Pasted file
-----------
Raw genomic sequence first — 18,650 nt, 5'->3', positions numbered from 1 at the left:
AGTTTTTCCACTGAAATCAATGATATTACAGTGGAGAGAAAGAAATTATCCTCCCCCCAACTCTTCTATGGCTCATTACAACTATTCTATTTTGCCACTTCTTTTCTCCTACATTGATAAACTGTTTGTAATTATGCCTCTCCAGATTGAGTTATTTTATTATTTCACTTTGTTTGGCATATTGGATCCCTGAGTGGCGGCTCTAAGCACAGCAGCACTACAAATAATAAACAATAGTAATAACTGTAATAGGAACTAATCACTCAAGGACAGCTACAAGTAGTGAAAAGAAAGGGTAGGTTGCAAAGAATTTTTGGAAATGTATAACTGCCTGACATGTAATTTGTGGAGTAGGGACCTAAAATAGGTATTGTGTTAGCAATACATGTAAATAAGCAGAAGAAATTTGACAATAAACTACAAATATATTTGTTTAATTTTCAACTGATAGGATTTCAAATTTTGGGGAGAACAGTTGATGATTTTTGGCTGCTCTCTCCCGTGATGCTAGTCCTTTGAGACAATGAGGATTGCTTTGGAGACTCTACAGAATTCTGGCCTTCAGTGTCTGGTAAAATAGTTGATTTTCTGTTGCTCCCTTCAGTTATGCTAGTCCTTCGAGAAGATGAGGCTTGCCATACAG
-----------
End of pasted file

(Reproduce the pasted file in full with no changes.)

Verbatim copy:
Raw genomic sequence first — 18,650 nt, 5'->3', positions numbered from 1 at the left:
AGTTTTTCCACTGAAATCAATGATATTACAGTGGAGAGAAAGAAATTATCCTCCCCCCAACTCTTCTATGGCTCATTACAACTATTCTATTTTGCCACTTCTTTTCTCCTACATTGATAAACTGTTTGTAATTATGCCTCTCCAGATTGAGTTATTTTATTATTTCACTTTGTTTGGCATATTGGATCCCTGAGTGGCGGCTCTAAGCACAGCAGCACTACAAATAATAAACAATAGTAATAACTGTAATAGGAACTAATCACTCAAGGACAGCTACAAGTAGTGAAAAGAAAGGGTAGGTTGCAAAGAATTTTTGGAAATGTATAACTGCCTGACATGTAATTTGTGGAGTAGGGACCTAAAATAGGTATTGTGTTAGCAATACATGTAAATAAGCAGAAGAAATTTGACAATAAACTACAAATATATTTGTTTAATTTTCAACTGATAGGATTTCAAATTTTGGGGAGAACAGTTGATGATTTTTGGCTGCTCTCTCCCGTGATGCTAGTCCTTTGAGACAATGAGGATTGCTTTGGAGACTCTACAGAATTCTGGCCTTCAGTGTCTGGTAAAATAGTTGATTTTCTGTTGCTCCCTTCAGTTATGCTAGTCCTTCGAGAAGATGAGGCTTGCCATACAG